Although neither China nor Taiwan wants war, both pursue policies that raise the risk of bloodshed: the first by issuing vague warnings, the second by testing their limits. To stabilize the situation, the Bush administration should help broker a temporary agreement under which Taipei would put off independence and Beijing would stop threatening to attack.
One of the greatest dangers to international security today is the possibility of a military confrontation between China and Taiwan that leads to a war between China and the United States. Such a war would be not only tragic but also unnecessary, since it would result from a failure of imagination and diplomacy—fought because a place that has long declared itself independent was attacked for doing so again.
Neither Beijing nor Taipei wants a war, but both sides have adopted policies that run an unacceptably high risk of bloodshed over the next several years. The Bush administration should therefore take steps now to reduce the prospect of conflict across the Taiwan Strait. Understanding what those steps should be, however, requires getting past the rhetorical constructs that have dominated discussion to date.
China says that it wants stability across the Taiwan Strait, that it can postpone final resolution of the cross-strait issue for a long time, that it is developing its regional military capabilities solely to deter Taiwanese independence, and that it will use force if necessary to prevent or reverse a declaration of independence. But these positions have not served China’s interests well, because it has failed to make clear exactly what “declaring independence” involves.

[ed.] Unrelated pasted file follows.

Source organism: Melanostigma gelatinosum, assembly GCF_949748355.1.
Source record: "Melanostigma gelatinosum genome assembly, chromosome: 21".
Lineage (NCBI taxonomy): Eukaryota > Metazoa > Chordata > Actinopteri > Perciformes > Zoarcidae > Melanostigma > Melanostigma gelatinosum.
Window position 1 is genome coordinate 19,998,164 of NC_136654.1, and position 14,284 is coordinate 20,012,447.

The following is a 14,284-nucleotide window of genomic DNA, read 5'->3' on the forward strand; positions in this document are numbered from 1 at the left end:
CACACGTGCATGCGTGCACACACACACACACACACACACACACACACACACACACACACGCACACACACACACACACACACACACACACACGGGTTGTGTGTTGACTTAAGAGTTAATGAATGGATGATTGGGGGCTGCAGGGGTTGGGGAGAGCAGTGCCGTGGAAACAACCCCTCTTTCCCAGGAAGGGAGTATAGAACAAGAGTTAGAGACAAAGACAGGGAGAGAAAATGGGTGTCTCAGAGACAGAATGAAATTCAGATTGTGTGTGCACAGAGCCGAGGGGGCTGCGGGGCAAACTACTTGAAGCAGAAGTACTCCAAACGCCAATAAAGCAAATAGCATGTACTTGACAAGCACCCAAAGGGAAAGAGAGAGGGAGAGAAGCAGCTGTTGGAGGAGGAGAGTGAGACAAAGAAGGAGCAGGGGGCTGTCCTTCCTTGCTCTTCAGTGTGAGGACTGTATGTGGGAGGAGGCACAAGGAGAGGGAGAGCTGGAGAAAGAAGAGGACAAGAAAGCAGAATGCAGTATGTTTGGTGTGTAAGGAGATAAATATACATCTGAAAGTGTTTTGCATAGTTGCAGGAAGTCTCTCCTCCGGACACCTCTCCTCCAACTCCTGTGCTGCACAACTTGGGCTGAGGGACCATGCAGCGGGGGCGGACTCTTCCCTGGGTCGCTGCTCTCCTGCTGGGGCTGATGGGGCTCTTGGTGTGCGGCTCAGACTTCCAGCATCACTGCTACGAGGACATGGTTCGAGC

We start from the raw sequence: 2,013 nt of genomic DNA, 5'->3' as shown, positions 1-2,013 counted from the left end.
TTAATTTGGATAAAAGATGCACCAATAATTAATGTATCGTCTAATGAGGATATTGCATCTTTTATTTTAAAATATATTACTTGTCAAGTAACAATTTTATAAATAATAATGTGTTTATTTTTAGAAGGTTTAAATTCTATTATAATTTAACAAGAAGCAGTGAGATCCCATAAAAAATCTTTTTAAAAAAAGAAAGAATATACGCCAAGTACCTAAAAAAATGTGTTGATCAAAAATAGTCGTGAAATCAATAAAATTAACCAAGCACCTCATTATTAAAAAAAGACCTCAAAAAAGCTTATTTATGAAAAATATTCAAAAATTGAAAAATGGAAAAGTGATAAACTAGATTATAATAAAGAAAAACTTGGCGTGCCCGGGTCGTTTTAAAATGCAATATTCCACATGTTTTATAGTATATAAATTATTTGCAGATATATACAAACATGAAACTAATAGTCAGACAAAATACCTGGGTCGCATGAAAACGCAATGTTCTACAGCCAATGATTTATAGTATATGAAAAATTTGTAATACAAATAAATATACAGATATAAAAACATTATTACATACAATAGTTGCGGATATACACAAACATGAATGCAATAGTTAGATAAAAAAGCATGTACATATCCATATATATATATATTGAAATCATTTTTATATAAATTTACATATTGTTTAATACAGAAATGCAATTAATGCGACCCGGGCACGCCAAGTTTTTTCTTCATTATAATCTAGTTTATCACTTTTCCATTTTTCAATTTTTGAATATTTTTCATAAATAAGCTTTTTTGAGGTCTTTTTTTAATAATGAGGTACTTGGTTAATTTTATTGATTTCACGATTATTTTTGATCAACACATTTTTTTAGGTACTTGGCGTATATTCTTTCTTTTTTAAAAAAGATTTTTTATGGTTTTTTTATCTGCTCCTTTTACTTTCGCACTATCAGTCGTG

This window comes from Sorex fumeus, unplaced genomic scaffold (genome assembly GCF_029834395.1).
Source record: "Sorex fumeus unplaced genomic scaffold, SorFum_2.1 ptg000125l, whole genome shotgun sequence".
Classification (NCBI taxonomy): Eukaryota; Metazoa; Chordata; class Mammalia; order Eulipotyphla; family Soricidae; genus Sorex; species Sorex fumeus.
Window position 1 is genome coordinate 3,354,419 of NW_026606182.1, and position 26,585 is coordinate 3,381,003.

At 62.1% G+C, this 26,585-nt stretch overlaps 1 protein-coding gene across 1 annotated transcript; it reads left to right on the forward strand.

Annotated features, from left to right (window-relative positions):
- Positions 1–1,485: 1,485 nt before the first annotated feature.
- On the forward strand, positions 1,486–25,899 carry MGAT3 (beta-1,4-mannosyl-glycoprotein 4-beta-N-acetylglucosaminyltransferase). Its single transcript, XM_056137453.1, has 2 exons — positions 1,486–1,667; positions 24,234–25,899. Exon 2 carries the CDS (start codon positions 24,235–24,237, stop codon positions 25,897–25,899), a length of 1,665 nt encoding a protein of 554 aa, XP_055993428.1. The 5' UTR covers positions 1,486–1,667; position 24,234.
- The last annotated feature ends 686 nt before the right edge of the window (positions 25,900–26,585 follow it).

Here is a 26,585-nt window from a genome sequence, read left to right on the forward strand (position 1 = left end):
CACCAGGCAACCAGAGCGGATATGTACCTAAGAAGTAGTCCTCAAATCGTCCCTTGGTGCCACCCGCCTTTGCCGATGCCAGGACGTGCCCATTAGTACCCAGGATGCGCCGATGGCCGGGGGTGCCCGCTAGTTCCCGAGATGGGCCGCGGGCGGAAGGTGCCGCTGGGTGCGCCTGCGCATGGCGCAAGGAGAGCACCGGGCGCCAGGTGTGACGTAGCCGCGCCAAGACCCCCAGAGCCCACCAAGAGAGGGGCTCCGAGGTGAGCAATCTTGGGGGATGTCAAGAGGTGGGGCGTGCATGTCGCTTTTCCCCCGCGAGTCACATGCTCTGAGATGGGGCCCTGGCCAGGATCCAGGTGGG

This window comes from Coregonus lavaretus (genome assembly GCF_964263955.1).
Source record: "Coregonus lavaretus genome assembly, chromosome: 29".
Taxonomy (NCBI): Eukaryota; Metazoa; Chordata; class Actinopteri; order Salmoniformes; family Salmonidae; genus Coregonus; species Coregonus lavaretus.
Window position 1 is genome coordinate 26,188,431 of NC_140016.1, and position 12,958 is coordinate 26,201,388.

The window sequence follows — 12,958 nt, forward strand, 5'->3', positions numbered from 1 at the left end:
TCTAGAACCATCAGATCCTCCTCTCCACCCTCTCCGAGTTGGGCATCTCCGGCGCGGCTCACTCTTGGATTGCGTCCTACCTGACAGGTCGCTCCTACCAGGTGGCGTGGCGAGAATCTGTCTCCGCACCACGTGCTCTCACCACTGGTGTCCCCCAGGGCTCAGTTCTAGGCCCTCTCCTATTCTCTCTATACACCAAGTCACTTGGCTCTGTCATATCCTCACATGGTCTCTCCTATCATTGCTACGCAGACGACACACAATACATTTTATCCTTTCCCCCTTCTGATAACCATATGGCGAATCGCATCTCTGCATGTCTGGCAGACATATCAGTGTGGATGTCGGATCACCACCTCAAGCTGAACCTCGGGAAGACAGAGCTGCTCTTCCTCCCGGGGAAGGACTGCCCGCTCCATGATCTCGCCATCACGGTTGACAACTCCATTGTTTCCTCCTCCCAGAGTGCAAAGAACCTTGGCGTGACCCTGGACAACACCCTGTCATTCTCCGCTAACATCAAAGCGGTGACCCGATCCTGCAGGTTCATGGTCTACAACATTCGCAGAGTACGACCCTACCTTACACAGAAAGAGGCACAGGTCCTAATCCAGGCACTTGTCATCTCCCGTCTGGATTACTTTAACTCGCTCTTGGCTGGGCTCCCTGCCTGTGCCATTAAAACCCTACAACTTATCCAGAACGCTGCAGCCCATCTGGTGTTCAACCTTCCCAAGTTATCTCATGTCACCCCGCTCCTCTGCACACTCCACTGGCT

By not doing so, Beijing has risked miscalculation by a Taiwanese leadership that does not want to provoke a military response but continues to push the envelope just short of one. The fact that for more than a decade Taiwan’s leaders have declared Taiwan to be “an independent, sovereign country” without dramatic consequences adds to the confusion. Beijing’s stance now runs the risk that Taiwanese President Chen Shui-bian will consider China’s threats a bluff. (Chen’s pro-independence predecessor Lee Teng-hui, for example, has said that Beijing is nothing more than a “paper tiger.”) Ironically, Beijing’s position also enhances the stature and leverage of the pro-independence elements in Taiwan. Since China says war and peace will be determined by what these individuals say and do, they attract enormous domestic and international attention.
China may be able to continue on its current course, expanding trade and investment ties with Taiwan while insisting that the island’s leaders accept the “one-China principle” as a precondition for any political talks and threatening the use of force in response to a declaration of independence. But if it does, it will be tying both its credibility and the chances of a confrontation to forces beyond its control.
Over the past two decades, Taiwan has moved from dictatorship to democracy. It has achieved this transition with remarkably little political disruption, a fact that is rightfully a source of pride for the island’s people and leaders. But Taiwan’s democracy is still very young, and it is experiencing growing pains. Political parties remain weak and faction-ridden, the notion of cross-party compromise to produce legislation is not well established, and leaders have been moving toward the use of referendums as a way to get around obstreperous opposition in the legislature.
Cross-strait relations, meanwhile, have become deeply intertwined in intensive partisan maneuvering for …